Thursday, September 10, 2015

the human cost of botched u.s. regime change and resource theft

globalresearch |  At a meeting of the Foreign Ministers in Cairo in September 2002 the then Secretary General of the Arab League, Amr Moussa warned US President George W. Bush that the proposed invasion of Iraq would: “open the gates of Hell … in the region.” Iraq and Syria would be the first to be engulfed in the fire.

German’s Chancellor Gerhard Schroeder said it would be a “big mistake” for the United States to launch its own war on Iraq: “ … and European foreign policy chief Javier Solana insisted that weapon inspections issues were a matter for the UN”, not an invasion (1.)

UK Prime Minister Tony Blair was isolated as: “the sole European leader in Bush’s camp.” Even:  “Australian Prime Minister John Howard, long one of Bush’s staunchest allies, said he favored a diplomatic solution to the crisis and would not blindly follow the United States into war.”

There was of course no “crisis”, just a pack of lies to justify the illegal invasion for oil and to rid a government who had committed another unpardonable sin – switching oil trading from $US to Euros – and were a staunch supporter of Palestine. We are currently witnessing a similar murderous stitch up of another supporter of Palestine, Syria.

Syria is also believed to have considerable untapped reserves of oil and gas in her territorial waters in the Levantine Basin, exploration and finance of which is being undertaken in cooperation with Russia (2.)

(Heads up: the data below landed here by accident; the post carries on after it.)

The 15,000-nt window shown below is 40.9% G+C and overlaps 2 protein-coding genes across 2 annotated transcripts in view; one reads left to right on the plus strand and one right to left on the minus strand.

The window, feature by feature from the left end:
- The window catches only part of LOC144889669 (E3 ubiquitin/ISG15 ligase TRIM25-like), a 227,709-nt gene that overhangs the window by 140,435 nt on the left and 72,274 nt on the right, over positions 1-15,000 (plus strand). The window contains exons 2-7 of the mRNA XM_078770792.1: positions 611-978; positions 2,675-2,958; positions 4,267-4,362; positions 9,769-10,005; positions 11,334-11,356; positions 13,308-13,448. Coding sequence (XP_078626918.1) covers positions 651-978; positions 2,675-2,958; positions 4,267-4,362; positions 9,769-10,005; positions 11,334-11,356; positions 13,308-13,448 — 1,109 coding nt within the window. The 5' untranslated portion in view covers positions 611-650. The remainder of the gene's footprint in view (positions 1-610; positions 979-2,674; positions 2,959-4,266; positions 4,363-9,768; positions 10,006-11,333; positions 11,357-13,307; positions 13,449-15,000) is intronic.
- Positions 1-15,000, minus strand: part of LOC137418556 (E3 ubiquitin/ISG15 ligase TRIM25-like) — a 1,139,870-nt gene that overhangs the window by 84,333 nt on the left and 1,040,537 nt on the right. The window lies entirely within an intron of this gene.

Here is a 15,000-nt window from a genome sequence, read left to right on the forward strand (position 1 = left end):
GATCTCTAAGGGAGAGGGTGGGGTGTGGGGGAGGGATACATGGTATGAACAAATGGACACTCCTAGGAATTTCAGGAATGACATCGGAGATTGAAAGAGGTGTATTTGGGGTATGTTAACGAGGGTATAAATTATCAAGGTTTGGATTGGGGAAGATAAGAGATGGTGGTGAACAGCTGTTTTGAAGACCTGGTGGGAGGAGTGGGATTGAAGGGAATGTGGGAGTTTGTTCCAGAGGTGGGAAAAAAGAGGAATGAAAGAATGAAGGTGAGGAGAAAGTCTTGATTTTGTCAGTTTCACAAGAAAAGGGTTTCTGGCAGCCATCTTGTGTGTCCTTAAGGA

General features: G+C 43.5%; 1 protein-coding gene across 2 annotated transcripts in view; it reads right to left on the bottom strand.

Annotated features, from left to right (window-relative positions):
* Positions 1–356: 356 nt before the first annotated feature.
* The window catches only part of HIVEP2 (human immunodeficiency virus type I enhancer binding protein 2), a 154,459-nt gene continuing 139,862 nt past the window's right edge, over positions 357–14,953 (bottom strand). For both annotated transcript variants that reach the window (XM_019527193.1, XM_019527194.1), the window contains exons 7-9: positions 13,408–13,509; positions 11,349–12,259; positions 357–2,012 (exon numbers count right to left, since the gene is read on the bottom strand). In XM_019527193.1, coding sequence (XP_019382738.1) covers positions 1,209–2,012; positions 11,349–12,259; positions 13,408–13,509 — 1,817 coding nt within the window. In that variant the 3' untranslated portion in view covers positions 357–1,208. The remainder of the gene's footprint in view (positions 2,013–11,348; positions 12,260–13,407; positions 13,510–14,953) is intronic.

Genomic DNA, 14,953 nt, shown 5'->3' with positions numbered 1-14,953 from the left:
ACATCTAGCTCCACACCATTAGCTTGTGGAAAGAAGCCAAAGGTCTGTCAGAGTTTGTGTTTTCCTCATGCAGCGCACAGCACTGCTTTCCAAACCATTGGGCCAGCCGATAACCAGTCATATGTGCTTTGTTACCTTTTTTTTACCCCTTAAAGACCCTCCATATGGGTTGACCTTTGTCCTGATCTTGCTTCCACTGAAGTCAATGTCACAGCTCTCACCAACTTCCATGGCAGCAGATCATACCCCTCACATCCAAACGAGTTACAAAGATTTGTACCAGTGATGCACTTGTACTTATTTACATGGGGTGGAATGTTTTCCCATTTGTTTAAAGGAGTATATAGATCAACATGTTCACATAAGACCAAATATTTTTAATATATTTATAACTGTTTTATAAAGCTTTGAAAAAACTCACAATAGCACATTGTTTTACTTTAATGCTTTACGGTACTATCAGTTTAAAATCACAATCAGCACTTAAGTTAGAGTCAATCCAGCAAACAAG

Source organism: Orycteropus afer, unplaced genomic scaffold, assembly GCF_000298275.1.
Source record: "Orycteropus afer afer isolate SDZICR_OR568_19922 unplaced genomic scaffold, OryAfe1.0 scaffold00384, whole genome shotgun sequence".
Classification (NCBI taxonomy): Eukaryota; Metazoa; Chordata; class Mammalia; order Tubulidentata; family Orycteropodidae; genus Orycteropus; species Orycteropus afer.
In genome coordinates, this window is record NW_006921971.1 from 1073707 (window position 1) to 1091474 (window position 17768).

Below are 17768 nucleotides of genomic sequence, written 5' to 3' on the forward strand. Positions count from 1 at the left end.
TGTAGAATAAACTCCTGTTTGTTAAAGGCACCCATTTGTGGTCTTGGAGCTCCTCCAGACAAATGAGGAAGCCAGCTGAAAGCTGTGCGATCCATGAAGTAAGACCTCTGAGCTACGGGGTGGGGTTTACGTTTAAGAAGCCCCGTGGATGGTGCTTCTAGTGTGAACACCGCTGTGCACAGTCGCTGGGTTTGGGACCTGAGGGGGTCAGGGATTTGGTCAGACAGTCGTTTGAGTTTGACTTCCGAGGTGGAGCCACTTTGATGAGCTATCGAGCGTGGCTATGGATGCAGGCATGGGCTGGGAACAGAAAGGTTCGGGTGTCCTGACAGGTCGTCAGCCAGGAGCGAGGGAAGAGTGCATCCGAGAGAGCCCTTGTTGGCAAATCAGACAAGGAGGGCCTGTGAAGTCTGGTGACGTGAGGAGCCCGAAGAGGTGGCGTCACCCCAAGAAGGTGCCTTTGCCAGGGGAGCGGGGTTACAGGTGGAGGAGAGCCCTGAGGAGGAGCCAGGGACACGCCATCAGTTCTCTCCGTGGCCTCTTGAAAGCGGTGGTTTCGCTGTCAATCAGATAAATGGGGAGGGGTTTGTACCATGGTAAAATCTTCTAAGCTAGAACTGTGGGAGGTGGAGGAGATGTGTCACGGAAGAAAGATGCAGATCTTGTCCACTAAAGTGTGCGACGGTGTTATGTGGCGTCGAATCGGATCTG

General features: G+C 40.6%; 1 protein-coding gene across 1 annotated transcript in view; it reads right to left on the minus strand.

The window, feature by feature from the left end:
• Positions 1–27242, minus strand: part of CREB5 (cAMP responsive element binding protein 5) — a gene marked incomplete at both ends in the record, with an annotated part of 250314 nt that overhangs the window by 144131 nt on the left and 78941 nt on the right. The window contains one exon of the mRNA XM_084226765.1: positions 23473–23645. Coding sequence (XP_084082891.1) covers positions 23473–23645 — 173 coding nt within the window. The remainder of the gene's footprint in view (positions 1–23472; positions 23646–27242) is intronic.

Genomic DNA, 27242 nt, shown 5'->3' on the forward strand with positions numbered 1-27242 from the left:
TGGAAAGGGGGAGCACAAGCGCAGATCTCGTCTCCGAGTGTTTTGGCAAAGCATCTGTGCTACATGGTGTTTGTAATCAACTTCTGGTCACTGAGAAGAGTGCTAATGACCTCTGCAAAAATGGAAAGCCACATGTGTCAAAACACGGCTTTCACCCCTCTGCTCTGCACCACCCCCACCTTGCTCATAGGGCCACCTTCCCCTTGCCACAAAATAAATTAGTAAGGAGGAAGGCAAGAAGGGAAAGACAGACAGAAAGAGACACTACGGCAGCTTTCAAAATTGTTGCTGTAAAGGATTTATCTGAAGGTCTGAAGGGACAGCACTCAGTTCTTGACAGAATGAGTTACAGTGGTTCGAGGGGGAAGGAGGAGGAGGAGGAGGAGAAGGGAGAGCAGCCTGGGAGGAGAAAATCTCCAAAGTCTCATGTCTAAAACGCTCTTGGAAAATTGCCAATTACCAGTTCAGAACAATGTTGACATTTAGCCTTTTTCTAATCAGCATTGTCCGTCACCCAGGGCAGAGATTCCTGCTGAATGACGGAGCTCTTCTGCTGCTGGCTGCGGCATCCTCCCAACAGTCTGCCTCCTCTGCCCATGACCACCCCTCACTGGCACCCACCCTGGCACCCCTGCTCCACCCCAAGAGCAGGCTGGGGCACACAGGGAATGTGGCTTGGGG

Given the planning the United States has invested in destabilization of the country, aptly phrased by Syrian Military Intelligence in 2006 their: “efforts to provide military training and equipment to Syria’s Kurds” (3) and to “highlight Kurdish complaints” in order to implement another illegal “regime change” and resources theft there must be a fair amount of angst in Washington and Whitehall at resilience and government survival, though at huge human cost, approaching a decade later.

The “highlighting of Kurdish complaints” though, clearly had time devoted to its complexities, being needed: “to be handled carefully, since giving the wrong kind of prominence to Kurdish issue in Syria could be a liability for our efforts … given Syrian civil society’s skepticism of Kurdish objectives.”  Nevertheless, another plan for illegally overthrowing a sovereign government was underway, lessons from the Iraq nightmare ignored.

The human cost of US meddling has, as ever, been staggering. According the United Nations Office for the Coordination of Humanitarian Affairs (UNOCHA) Syria’s 2013 population was 22,85 million. By May 2015  12.2 million people were in need of humanitarian assistance, 7.6 million displaced internally due to violence and 4 million had fled the country (4.) Incidentally for those who notice the discrepancy between the population and the UNOCHA figures, in crisis people return home to those they love: “If we die, at least we will die together” is a phrase that haunts.